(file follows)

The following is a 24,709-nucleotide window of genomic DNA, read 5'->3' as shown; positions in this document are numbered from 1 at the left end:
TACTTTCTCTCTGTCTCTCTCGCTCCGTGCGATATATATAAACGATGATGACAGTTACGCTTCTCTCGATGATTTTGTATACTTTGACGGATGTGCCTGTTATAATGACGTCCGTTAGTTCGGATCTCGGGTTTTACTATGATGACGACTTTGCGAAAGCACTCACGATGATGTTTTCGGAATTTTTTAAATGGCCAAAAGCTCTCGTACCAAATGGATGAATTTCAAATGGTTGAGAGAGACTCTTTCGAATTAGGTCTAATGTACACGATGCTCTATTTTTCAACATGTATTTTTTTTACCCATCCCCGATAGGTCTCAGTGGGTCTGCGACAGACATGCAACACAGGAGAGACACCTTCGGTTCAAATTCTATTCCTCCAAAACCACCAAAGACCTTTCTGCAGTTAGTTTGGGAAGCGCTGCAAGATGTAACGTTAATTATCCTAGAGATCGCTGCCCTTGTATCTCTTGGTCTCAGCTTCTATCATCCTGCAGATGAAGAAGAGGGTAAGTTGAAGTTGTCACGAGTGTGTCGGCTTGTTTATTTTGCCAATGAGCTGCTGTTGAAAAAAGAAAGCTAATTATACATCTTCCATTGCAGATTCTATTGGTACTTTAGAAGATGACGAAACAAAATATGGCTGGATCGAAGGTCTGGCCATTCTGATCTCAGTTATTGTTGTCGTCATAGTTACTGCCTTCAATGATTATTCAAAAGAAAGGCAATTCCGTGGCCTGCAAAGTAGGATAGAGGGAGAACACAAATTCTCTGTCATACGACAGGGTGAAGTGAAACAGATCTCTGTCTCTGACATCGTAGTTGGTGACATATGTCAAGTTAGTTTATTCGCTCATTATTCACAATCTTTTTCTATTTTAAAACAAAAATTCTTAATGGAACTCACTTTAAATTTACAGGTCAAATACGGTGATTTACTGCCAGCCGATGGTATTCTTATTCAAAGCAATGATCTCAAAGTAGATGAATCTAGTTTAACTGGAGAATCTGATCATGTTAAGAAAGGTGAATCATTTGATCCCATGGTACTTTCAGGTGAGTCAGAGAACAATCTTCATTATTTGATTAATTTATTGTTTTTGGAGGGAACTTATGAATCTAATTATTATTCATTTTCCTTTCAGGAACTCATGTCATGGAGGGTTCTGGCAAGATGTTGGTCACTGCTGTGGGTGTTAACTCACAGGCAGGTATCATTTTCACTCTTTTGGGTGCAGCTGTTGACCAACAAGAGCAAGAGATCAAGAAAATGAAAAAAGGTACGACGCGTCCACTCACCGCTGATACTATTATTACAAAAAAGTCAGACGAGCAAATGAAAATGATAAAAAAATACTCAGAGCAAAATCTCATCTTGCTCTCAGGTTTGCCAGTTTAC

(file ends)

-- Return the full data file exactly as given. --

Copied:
The following is a 24,709-nucleotide window of genomic DNA, read 5'->3' as shown; positions in this document are numbered from 1 at the left end:
TACTTTCTCTCTGTCTCTCTCGCTCCGTGCGATATATATAAACGATGATGACAGTTACGCTTCTCTCGATGATTTTGTATACTTTGACGGATGTGCCTGTTATAATGACGTCCGTTAGTTCGGATCTCGGGTTTTACTATGATGACGACTTTGCGAAAGCACTCACGATGATGTTTTCGGAATTTTTTAAATGGCCAAAAGCTCTCGTACCAAATGGATGAATTTCAAATGGTTGAGAGAGACTCTTTCGAATTAGGTCTAATGTACACGATGCTCTATTTTTCAACATGTATTTTTTTTACCCATCCCCGATAGGTCTCAGTGGGTCTGCGACAGACATGCAACACAGGAGAGACACCTTCGGTTCAAATTCTATTCCTCCAAAACCACCAAAGACCTTTCTGCAGTTAGTTTGGGAAGCGCTGCAAGATGTAACGTTAATTATCCTAGAGATCGCTGCCCTTGTATCTCTTGGTCTCAGCTTCTATCATCCTGCAGATGAAGAAGAGGGTAAGTTGAAGTTGTCACGAGTGTGTCGGCTTGTTTATTTTGCCAATGAGCTGCTGTTGAAAAAAGAAAGCTAATTATACATCTTCCATTGCAGATTCTATTGGTACTTTAGAAGATGACGAAACAAAATATGGCTGGATCGAAGGTCTGGCCATTCTGATCTCAGTTATTGTTGTCGTCATAGTTACTGCCTTCAATGATTATTCAAAAGAAAGGCAATTCCGTGGCCTGCAAAGTAGGATAGAGGGAGAACACAAATTCTCTGTCATACGACAGGGTGAAGTGAAACAGATCTCTGTCTCTGACATCGTAGTTGGTGACATATGTCAAGTTAGTTTATTCGCTCATTATTCACAATCTTTTTCTATTTTAAAACAAAAATTCTTAATGGAACTCACTTTAAATTTACAGGTCAAATACGGTGATTTACTGCCAGCCGATGGTATTCTTATTCAAAGCAATGATCTCAAAGTAGATGAATCTAGTTTAACTGGAGAATCTGATCATGTTAAGAAAGGTGAATCATTTGATCCCATGGTACTTTCAGGTGAGTCAGAGAACAATCTTCATTATTTGATTAATTTATTGTTTTTGGAGGGAACTTATGAATCTAATTATTATTCATTTTCCTTTCAGGAACTCATGTCATGGAGGGTTCTGGCAAGATGTTGGTCACTGCTGTGGGTGTTAACTCACAGGCAGGTATCATTTTCACTCTTTTGGGTGCAGCTGTTGACCAACAAGAGCAAGAGATCAAGAAAATGAAAAAAGGTACGACGCGTCCACTCACCGCTGATACTATTATTACAAAAAAGTCAGACGAGCAAATGAAAATGATAAAAAAATACTCAGAGCAAAATCTCATCTTGCTCTCAGGTTTGCCAGTTTAC